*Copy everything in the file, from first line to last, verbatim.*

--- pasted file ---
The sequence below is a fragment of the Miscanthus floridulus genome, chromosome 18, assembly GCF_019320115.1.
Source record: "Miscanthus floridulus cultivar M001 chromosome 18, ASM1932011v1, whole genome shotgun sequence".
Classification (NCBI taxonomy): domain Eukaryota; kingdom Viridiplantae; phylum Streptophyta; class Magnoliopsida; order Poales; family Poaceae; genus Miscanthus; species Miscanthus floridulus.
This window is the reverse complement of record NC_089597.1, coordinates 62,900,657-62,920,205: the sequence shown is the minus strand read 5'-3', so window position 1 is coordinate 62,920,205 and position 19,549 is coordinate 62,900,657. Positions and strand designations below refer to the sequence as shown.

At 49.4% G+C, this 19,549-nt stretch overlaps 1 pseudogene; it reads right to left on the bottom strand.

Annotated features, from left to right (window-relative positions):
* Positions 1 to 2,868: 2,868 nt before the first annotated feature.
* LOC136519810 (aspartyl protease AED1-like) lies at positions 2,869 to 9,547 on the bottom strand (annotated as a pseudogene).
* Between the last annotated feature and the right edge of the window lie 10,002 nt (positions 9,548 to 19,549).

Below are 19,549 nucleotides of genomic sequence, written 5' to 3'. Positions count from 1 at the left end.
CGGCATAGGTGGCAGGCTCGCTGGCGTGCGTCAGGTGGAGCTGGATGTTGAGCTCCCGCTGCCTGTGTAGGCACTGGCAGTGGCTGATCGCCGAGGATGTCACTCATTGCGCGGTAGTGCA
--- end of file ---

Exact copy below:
The sequence below is a fragment of the Miscanthus floridulus genome, chromosome 18, assembly GCF_019320115.1.
Source record: "Miscanthus floridulus cultivar M001 chromosome 18, ASM1932011v1, whole genome shotgun sequence".
Classification (NCBI taxonomy): domain Eukaryota; kingdom Viridiplantae; phylum Streptophyta; class Magnoliopsida; order Poales; family Poaceae; genus Miscanthus; species Miscanthus floridulus.
This window is the reverse complement of record NC_089597.1, coordinates 62,900,657-62,920,205: the sequence shown is the minus strand read 5'-3', so window position 1 is coordinate 62,920,205 and position 19,549 is coordinate 62,900,657. Positions and strand designations below refer to the sequence as shown.

At 49.4% G+C, this 19,549-nt stretch overlaps 1 pseudogene; it reads right to left on the bottom strand.

Annotated features, from left to right (window-relative positions):
* Positions 1 to 2,868: 2,868 nt before the first annotated feature.
* LOC136519810 (aspartyl protease AED1-like) lies at positions 2,869 to 9,547 on the bottom strand (annotated as a pseudogene).
* Between the last annotated feature and the right edge of the window lie 10,002 nt (positions 9,548 to 19,549).

Below are 19,549 nucleotides of genomic sequence, written 5' to 3'. Positions count from 1 at the left end.
CGGCATAGGTGGCAGGCTCGCTGGCGTGCGTCAGGTGGAGCTGGATGTTGAGCTCCCGCTGCCTGTGTAGGCACTGGCAGTGGCTGATCGCCGAGGATGTCACTCATTGCGCGGTAGTGCA